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Monday, July 21, 2008

Fat Can Save Your Life

Fat has gotten a lot of bad press over the years, and as Gary Taubes points out so incisively in his new book Good Calories, Bad Calories, much of that bad press is so wrongheaded that it's well-nigh criminal. The monumental incompetence of the science behind fat bashers boggles the imagination. They ridiculed Atkins. The tarnished the image of fat. And they had us believing that cholesterol was something to avoided at all costs. Turns out that fat is not bad, fat will not cause clogged arteries, and fat will not increase your risk of heart attack. What will do all those bad things, however, is carbohydrates, which, when consumed, boost insulin levels, which leads to the shunting of fat into your poor adipose tissue (leading to obesity) and into the harried interior of your artery walls (leading to clogged arteries, stroke, and heart attacks). It's not how much fat we eat that causes these problems, it's how much carbohydrate we eat. In the absence of high levels of carbohydrates, fat is good. A must read is Taubes' controversial New York Times article "What If It's All Been a Big Fat Lie?" You'll never look at carbohydrates the same way again, and you just might start loving cheese, eggs, steak, and all the high-fat foods that can save your life.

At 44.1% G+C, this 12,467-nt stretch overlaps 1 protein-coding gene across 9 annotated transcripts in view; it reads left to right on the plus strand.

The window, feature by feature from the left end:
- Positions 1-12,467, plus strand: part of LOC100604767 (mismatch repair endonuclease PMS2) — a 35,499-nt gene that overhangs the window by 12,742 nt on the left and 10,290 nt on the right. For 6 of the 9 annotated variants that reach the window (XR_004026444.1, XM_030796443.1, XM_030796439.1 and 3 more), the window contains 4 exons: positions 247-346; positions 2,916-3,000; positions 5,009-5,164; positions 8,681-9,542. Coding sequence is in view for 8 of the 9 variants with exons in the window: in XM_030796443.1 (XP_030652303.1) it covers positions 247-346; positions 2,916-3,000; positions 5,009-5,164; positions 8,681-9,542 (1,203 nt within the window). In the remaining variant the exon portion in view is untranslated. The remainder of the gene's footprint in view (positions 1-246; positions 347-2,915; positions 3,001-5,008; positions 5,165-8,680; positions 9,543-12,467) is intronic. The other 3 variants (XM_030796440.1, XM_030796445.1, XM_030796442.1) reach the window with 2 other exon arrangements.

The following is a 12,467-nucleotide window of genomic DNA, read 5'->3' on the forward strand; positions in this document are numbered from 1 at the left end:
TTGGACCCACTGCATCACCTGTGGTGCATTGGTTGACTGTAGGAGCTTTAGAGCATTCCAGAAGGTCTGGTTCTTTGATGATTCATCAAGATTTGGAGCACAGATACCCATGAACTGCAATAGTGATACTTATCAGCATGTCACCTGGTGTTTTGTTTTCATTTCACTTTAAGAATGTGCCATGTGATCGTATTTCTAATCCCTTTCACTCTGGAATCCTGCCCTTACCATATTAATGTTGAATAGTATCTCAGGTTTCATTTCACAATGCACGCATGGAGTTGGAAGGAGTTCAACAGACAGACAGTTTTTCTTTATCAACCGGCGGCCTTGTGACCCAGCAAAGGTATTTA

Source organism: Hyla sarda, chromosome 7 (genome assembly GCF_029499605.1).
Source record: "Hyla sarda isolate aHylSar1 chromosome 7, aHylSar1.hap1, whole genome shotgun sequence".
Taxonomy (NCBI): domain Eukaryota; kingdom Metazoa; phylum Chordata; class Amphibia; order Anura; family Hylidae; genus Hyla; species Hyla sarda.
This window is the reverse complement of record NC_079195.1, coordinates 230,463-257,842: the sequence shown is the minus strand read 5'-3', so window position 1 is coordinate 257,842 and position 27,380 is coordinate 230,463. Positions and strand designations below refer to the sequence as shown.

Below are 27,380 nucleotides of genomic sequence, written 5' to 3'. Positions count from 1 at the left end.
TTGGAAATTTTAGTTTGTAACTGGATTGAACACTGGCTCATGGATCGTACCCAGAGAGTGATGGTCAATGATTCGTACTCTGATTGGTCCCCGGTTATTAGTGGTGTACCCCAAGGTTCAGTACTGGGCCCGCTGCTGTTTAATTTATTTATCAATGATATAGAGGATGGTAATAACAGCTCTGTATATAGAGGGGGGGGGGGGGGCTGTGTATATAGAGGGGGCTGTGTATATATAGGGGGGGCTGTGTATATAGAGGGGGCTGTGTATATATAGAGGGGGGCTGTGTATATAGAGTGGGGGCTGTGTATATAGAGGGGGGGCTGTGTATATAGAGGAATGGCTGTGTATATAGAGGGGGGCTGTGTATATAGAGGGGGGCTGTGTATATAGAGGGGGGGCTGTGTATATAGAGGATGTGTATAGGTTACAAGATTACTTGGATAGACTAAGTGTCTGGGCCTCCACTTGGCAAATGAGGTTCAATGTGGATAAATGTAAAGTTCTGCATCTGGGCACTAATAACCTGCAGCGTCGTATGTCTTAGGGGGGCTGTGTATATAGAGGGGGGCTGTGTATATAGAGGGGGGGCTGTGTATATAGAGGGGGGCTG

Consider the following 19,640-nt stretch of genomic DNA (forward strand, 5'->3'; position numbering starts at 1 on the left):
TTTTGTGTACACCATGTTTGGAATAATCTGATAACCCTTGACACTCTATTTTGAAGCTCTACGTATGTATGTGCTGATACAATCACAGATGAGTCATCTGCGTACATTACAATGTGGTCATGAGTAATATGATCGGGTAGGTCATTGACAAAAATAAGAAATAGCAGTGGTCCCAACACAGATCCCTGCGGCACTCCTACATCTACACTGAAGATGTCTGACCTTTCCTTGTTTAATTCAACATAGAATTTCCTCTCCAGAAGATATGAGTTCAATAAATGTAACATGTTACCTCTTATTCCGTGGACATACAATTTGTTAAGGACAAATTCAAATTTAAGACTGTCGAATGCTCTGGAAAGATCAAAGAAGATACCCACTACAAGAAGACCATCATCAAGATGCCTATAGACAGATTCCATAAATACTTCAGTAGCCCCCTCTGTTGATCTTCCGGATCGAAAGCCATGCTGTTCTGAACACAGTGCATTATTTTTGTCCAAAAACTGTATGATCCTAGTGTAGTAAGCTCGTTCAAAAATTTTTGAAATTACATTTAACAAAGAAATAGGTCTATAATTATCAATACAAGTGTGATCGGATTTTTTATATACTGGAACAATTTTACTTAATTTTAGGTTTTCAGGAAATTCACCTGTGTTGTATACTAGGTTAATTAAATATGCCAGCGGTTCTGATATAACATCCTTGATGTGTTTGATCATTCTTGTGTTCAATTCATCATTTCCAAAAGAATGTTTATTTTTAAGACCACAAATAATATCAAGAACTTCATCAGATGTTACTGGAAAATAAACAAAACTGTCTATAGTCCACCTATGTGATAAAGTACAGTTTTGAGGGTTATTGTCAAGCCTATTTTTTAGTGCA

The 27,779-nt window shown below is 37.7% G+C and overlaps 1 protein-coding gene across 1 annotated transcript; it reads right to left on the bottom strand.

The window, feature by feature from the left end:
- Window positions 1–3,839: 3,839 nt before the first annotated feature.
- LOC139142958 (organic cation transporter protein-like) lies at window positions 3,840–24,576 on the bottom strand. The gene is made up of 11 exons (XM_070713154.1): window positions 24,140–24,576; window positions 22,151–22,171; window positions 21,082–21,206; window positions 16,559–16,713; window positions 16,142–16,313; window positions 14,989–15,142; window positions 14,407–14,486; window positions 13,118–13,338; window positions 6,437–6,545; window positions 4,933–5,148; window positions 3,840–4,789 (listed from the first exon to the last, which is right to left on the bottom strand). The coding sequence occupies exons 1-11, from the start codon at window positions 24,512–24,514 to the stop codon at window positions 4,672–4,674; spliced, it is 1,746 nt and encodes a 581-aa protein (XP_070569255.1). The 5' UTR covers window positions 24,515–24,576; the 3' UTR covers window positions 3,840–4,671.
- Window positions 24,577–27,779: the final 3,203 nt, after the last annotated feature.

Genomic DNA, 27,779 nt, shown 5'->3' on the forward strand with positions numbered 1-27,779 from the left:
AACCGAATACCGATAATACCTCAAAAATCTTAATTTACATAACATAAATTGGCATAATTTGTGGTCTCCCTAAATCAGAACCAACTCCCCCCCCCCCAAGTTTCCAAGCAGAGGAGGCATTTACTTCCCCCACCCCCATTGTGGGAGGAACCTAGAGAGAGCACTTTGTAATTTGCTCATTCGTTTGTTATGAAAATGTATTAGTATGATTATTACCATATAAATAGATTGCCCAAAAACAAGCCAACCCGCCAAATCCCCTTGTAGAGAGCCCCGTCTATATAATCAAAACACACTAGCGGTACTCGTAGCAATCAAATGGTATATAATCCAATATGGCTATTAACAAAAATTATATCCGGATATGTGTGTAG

2 comments:

Ruth said...

While we all need some fat to maintain our good health, and I'll agree with you that cholesterol has gotten a really bad rap, I wonder if we're not rushing too far to the other extreme once more. I think perhaps a better idea is the one of individual uniqueness and gene type having an effect on how we process foods that is put forth by Pamela McDonald in The APO E Gene Diet. She has created a true integrative approach to healthy eating that is better suited to healthy weight loss than a lot of the popular one-size-fits-all diet theories out there today.

David Brown said...

Ruth has made a good point here. The rush to demonize carbohydrates needs to be replaced with a more comprehensive explanation as to what causes obesity and chronic disease. In my opinion, the major factors promoting ill health include inadequate supportive nutrition, excessive omega-6 vegetable oil consumption, and too much fructose in the diet. In addition, biochemical factors, such as the way cells are genetically configured, will determine whether a person will thrive on or tolerate any particular configuration of fat and carbohydrate intake. Check out the Kitava Study at: http://paleodiet.com/lindeberg/